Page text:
2. Amen Mike...the treatment system's failures are symptomatic of the reliance on punishment and blame. Instead of focusing on treatment, we need to focus on recovery, using the authority of the courts to assure offenders make better choices. As long as society doesn't expect treatment to work it won't because treatment providers will not be held accountable for the failures. They will continue to blame their own clients and say "they just didn't want it bad enough."

  3. I’m not aware of any “War on ___.” that the Federal Government has declared that can boast success.

    The title of this blog entry begins “A spiritual perspective” leading me to believe there would be a spiritual response to the drug problem affecting society. Unfortunately the "solution" simply removes the title and shifts the resources. This is yet another secular approach rather than a spiritual response.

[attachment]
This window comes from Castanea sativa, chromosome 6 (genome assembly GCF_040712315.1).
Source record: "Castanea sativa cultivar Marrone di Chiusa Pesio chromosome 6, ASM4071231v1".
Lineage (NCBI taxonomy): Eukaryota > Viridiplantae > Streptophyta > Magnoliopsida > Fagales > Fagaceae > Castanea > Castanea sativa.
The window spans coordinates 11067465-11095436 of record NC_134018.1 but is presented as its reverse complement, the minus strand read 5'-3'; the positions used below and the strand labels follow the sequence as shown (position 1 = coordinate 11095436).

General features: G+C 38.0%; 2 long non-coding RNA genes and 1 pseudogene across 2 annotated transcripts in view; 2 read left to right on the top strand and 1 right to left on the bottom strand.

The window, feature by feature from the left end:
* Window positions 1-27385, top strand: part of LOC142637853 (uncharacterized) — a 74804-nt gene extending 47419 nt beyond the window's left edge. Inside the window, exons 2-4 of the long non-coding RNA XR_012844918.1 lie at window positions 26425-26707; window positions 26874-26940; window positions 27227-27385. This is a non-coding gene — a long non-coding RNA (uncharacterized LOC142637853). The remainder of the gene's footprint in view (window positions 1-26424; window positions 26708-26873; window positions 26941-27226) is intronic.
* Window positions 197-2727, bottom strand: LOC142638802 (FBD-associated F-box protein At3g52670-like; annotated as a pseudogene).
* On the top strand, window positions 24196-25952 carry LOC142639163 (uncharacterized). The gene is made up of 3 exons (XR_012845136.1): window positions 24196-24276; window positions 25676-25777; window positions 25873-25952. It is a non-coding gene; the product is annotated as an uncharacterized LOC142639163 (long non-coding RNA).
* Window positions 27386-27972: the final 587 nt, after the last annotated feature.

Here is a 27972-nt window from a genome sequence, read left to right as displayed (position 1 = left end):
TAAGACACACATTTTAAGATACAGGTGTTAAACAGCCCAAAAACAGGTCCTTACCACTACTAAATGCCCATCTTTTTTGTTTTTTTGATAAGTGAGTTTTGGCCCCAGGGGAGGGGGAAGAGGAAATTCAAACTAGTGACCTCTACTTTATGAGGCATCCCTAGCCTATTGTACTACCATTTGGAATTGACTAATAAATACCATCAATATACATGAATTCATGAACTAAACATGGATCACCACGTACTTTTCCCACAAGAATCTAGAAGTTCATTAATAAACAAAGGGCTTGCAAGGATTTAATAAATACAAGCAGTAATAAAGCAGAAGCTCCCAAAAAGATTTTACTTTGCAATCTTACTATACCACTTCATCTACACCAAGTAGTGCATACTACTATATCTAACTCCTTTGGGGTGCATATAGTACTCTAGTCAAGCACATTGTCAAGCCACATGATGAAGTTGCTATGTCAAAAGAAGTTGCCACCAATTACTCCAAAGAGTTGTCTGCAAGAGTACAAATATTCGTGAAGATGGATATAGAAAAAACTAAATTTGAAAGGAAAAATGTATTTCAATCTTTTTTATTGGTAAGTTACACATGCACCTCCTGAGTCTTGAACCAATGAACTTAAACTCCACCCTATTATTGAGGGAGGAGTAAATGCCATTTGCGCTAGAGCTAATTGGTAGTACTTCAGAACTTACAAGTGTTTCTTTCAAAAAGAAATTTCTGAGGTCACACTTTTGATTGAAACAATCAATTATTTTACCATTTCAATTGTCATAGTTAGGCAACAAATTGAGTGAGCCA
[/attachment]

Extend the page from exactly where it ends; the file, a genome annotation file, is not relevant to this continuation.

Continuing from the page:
4. I believe there is a spiritual response to these "wars." It's found in the kinds of personal relationships Americans have largely abandoned mostly in favor of letting the government do it. Personal, caring relationships with the poor help people get out of poverty, for example. It's Habitat for Humanity's approach that works far better than HUD's.

  5. Compassion apart from Christ Jesus is not compassion at all; rather it is dead works.

    Generally speaking, when these policies, programs and laws are initiated by the government Christ Jesus is excluded. This is a sure formula for eventual failure. The spiritual component is an integral part of the equation if transformation resulting in an overall positive for society is to be achieved.

    For what shall it profit a man, if he shall gain the whole world, and lose his own soul?